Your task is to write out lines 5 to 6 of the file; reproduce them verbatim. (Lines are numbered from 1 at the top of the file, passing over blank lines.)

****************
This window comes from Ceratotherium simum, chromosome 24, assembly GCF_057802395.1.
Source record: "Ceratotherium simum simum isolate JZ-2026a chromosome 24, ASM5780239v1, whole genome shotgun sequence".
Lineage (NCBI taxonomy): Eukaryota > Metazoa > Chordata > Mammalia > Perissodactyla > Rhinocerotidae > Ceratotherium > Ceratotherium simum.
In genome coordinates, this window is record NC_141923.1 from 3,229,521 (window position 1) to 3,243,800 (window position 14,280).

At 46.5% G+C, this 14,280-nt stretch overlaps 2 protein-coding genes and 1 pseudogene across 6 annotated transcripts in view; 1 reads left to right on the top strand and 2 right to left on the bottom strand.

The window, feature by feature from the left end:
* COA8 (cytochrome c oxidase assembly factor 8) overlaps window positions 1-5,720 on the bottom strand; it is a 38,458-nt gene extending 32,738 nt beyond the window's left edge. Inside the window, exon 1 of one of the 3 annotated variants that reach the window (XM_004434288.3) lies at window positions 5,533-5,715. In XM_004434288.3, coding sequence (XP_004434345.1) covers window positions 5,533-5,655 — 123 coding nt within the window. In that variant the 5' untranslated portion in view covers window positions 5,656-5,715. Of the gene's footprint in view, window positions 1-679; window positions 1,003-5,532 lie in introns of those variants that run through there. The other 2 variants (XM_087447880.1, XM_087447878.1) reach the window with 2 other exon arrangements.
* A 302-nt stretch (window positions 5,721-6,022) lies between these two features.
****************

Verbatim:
At 46.5% G+C, this 14,280-nt stretch overlaps 2 protein-coding genes and 1 pseudogene across 6 annotated transcripts in view; 1 reads left to right on the top strand and 2 right to left on the bottom strand.

The window, feature by feature from the left end: